Code:
    void *renew(void *ptr, size_t origsize, size_t newsize) {
        // no error checking here - it should be done.
        void *p = new char[newsize];
        memcpy(p, ptr, origsize);
        return p;
    }
    But this is NOT the same as using new at all. Note also that we're assuming that it's GROWING - allowing the reducing of size is needs more code.

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    Quote Originally Posted by matsp View Post
    Since "new" doesn't quite do the same thing as "malloc"[1], what do you expect "renew" to do?

    If you consider something like this:
    Code:
    class blah {
        blah() {
            a = new int[20];
            ....
        }
    
    private:
        int *a;
    };
    
    ...
       class blah *p = new blah[100];
    ....
       p = renew blah[200];
    ....
    Should we call the constructor for blah 100 times or 200 times in the second instance? What do we do with the content of the first 100 instances of *a - allocate new ones, copy the existing ones or something else?
    This is exactly why renew would be useful. Renew would only reconstruct the objects that it needs to. This would be like vector, except that resizing the vector beyond capacity does not necessarily require the vector to copy elements if the operating system can spare the extra space after the internal dynamic array. It leaves the task of whether to copy the element in the bigging over or not up to the operating system, which knows more about the available memory than the program.

    If you have a need to "resize" your datablocks, why not allocate them in "chunks" so that you get some spare size left over, and then fill that out until you get to the "size" and then do your own "renew" by using allocating a new array (or whatever it is you're dealing with) and then copying the old content into the new one.
    Becomes sometimes you need sequential memory. Vectors are sometimes preferred over deques. Vector and vector like objects would benefit from renew.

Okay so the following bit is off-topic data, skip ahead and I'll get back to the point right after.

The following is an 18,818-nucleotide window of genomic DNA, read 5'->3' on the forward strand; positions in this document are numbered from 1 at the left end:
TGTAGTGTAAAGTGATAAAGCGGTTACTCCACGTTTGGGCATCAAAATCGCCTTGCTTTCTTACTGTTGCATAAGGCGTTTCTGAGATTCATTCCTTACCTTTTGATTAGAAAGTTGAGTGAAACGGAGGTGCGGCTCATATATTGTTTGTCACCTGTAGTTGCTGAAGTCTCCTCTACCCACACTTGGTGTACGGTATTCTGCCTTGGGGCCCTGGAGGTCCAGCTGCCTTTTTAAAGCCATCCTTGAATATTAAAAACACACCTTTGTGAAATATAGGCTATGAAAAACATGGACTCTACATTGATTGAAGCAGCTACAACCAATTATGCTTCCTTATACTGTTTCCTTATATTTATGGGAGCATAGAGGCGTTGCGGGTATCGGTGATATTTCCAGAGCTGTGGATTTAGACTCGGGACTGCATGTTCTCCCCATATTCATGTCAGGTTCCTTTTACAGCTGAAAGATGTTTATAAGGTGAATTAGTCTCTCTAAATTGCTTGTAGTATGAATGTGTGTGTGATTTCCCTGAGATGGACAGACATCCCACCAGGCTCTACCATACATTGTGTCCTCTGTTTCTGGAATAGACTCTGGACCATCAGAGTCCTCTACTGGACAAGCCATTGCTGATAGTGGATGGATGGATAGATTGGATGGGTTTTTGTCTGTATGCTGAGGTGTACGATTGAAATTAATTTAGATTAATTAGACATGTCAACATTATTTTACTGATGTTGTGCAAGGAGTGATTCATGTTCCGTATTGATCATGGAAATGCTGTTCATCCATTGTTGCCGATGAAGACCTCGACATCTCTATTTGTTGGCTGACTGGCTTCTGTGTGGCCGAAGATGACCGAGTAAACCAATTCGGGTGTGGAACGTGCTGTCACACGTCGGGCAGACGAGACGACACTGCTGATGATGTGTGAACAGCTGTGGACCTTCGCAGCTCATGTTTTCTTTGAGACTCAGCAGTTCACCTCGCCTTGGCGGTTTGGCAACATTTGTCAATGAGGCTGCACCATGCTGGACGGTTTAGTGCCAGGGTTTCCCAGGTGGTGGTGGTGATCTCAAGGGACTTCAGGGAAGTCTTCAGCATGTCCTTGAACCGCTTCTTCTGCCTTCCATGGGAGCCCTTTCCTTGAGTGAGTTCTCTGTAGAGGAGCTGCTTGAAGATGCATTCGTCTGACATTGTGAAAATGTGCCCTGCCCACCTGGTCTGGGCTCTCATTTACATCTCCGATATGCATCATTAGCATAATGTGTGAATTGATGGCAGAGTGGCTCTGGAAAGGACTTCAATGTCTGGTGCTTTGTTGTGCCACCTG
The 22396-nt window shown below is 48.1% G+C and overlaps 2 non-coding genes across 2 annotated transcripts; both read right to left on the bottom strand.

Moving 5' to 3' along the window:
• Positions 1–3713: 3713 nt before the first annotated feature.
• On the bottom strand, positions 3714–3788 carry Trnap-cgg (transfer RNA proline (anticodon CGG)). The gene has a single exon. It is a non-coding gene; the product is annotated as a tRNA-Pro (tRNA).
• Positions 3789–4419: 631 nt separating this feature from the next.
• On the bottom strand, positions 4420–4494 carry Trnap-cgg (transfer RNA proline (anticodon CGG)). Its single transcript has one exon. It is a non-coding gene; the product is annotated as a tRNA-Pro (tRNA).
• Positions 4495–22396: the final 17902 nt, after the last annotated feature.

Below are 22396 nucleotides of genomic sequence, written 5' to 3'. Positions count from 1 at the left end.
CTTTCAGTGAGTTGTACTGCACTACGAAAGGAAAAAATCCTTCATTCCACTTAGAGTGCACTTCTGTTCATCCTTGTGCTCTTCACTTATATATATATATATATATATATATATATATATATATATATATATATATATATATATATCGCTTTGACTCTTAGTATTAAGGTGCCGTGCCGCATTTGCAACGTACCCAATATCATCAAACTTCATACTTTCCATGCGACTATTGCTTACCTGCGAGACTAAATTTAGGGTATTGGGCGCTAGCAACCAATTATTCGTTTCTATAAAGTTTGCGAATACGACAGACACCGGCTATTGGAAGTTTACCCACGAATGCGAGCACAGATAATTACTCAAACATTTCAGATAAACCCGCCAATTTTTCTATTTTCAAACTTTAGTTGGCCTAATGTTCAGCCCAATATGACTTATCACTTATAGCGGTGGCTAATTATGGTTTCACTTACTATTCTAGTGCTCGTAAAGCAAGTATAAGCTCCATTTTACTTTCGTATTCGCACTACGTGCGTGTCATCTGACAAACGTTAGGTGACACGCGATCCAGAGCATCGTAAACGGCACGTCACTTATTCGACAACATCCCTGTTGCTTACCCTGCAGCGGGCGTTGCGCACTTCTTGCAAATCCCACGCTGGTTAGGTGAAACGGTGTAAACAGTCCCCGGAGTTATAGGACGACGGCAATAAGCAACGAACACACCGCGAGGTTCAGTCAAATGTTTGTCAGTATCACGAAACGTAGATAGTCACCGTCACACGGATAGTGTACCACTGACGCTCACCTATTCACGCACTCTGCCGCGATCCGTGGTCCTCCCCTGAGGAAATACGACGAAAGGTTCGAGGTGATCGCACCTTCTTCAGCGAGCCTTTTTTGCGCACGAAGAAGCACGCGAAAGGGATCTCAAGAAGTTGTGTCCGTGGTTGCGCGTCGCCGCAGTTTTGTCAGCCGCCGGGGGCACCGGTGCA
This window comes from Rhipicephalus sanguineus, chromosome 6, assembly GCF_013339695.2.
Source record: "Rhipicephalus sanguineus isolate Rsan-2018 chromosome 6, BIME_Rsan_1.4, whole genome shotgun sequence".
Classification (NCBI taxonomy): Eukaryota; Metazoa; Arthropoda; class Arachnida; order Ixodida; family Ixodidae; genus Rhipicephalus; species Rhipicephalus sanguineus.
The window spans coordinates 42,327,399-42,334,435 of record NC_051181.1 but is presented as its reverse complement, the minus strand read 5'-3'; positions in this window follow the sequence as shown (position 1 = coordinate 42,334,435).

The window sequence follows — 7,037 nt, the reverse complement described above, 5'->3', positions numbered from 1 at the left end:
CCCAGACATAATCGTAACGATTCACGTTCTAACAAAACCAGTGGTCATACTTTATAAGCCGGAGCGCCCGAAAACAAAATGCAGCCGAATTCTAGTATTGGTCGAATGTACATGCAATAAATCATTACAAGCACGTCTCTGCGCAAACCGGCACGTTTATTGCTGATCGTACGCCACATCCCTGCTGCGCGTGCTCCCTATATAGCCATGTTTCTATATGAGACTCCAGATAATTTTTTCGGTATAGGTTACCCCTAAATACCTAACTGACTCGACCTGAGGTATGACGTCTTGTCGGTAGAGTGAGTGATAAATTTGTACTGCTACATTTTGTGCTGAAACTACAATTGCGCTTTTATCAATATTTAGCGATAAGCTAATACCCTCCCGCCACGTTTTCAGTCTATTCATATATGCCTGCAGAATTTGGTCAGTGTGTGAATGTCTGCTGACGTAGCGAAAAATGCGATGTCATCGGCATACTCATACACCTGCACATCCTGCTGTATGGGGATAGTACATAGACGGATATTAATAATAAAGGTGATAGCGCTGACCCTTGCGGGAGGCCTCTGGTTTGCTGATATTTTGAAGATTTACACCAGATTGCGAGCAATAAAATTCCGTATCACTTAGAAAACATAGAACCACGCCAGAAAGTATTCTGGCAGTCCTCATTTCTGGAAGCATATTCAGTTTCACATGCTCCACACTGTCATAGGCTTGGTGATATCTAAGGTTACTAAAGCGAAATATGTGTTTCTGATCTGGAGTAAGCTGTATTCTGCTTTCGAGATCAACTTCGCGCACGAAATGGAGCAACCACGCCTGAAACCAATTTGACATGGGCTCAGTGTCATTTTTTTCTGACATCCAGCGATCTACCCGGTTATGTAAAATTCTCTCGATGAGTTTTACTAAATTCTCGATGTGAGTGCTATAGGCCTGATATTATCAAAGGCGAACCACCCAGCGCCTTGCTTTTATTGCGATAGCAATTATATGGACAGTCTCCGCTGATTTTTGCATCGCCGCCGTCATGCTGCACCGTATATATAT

As for how to pick a "slightly larger size", perhaps picking the next (1 << n) that is bigger than the reuqested size.

    Using a fixed addition works well if you often only add a little bit, but if you don't know what size you're going to grow the block of memory to, then you may find that a "double it each time" is a better way [2].
    That's the problem. Increasing the capacity of the vector by a little bit should not require copying every element over most of the time.
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    Quote Originally Posted by King Mir View Post
    This is exactly why renew would be useful. Renew would only reconstruct the objects that it needs to. This would be like vector, except that resizing the vector beyond capacity does not necessarily require the vector to copy elements if the operating system can spare the extra space after the internal dynamic array. It leaves the task of whether to copy the element in the bigging over or not up to the operating system, which knows more about the available memory than the program.
    Most operating systems don't do realloc natively - it's done in the C-library, and it's done by looking at the internal data in the heap, to see if there's enough space to expand it [e.g. we asked for a block of 4K, but the heap contained one that is bigger, so the "rest" of that block is free - realloc can just change the size of the block. If it's unable to expand "in situ", it does a fresh malloc and copies the data anyways].

    Becomes sometimes you need sequential memory. Vectors are sometimes preferred over deques. Vector and vector like objects would benefit from renew.

    That's the problem. Increasing the capacity of the vector by a little bit should not require copying every element over most of the time.